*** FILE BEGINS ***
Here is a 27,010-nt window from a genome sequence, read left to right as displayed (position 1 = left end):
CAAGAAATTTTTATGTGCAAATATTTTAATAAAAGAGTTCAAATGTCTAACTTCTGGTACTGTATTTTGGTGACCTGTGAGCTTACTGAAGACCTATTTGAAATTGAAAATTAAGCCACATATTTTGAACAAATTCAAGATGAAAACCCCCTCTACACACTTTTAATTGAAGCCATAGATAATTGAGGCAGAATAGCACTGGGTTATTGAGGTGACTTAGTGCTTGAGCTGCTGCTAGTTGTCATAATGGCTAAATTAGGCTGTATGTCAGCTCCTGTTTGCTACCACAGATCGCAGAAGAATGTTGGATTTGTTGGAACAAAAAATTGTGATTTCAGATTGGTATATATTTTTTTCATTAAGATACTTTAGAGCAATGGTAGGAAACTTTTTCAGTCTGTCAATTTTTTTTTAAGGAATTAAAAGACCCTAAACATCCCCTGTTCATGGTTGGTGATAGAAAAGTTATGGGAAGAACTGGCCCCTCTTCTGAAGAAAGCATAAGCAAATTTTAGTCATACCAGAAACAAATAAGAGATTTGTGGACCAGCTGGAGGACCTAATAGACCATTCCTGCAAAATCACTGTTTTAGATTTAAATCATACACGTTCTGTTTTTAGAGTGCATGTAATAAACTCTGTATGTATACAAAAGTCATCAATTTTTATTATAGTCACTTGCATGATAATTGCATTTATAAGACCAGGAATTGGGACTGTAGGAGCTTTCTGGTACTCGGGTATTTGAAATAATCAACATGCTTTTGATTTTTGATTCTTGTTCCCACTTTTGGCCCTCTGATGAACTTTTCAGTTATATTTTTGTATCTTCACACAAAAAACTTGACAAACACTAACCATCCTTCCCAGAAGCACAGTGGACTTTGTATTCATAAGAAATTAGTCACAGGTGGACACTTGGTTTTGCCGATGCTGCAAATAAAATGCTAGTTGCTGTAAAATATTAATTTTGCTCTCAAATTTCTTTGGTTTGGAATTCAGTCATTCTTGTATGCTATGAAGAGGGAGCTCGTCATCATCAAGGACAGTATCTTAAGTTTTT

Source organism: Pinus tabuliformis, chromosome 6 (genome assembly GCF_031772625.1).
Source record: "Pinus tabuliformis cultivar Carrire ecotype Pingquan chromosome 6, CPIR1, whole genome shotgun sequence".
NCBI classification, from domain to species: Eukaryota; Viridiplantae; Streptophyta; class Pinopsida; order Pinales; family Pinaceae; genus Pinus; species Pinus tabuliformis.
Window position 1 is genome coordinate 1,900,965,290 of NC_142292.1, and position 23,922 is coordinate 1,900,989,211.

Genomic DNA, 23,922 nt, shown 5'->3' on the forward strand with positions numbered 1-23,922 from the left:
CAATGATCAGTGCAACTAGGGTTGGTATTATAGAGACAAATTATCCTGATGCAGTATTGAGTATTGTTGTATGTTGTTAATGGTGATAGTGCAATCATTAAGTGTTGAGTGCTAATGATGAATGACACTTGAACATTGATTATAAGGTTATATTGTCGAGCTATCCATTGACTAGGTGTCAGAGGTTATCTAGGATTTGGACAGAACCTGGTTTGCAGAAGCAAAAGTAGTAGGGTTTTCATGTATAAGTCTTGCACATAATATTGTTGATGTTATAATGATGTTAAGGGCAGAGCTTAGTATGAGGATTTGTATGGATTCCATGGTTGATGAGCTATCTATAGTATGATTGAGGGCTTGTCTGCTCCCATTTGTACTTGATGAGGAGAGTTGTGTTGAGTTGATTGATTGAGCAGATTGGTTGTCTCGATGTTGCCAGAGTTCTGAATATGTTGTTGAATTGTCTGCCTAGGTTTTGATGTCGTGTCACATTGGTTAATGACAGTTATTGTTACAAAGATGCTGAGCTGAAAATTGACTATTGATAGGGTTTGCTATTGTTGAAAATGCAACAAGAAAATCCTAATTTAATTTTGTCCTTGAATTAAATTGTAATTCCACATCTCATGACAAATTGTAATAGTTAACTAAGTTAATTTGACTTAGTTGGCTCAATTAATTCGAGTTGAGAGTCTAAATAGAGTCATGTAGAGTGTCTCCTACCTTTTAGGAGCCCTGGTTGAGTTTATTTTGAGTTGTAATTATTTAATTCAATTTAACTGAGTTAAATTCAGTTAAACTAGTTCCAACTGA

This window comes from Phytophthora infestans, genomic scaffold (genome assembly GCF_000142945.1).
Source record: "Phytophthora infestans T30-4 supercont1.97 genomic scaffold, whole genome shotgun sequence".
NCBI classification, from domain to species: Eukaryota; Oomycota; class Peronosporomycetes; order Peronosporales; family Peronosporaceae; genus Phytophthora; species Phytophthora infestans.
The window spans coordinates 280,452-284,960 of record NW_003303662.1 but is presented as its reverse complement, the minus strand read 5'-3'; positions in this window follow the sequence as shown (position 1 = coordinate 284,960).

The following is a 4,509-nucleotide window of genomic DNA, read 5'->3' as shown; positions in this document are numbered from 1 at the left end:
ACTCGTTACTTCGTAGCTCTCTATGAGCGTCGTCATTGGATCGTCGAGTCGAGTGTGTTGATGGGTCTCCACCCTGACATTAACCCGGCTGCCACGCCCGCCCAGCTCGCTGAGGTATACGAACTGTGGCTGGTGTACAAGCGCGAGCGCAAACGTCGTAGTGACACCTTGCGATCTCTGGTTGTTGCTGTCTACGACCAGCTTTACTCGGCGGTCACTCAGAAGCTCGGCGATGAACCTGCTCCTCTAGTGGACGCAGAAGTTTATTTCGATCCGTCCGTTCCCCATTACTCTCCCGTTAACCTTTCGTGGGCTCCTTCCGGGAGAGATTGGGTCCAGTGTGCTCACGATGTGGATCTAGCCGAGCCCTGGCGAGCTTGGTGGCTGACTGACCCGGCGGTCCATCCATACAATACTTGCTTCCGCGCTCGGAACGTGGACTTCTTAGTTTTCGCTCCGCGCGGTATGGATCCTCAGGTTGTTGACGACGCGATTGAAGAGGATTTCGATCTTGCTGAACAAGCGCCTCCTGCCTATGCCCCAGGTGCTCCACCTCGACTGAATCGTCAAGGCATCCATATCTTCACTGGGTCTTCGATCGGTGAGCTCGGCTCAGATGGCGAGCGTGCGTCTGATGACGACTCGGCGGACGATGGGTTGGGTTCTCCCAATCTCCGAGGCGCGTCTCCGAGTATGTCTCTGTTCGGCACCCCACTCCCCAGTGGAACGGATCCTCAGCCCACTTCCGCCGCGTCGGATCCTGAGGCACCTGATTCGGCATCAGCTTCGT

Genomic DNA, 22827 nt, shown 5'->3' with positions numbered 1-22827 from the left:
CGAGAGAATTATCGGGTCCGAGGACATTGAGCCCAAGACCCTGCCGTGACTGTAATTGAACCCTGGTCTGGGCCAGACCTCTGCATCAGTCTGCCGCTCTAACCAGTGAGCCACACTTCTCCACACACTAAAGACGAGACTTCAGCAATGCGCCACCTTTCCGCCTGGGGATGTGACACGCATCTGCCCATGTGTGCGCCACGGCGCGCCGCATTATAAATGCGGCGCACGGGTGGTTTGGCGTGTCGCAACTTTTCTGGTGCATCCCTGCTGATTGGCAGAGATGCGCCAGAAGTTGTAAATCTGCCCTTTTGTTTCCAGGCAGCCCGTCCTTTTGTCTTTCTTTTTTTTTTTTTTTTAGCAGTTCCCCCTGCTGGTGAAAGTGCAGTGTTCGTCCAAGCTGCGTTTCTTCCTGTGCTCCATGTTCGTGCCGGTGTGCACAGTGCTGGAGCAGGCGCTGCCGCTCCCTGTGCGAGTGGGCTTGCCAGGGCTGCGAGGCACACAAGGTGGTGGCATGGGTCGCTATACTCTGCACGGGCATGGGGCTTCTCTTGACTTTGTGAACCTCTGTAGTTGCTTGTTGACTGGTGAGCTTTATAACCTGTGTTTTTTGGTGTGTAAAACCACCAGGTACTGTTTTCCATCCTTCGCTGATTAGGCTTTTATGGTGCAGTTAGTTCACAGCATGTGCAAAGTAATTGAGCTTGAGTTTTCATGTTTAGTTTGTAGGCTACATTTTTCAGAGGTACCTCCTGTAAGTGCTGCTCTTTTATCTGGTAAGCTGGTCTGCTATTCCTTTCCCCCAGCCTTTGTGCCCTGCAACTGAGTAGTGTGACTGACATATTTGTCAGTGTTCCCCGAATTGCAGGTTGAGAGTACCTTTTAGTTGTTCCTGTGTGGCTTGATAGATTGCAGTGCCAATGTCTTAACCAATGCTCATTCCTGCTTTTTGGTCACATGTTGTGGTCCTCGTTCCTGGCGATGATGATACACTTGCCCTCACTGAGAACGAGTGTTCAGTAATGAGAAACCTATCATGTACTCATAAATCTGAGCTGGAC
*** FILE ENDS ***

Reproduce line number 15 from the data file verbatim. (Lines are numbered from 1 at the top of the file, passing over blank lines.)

Genomic DNA, 22827 nt, shown 5'->3' with positions numbered 1-22827 from the left: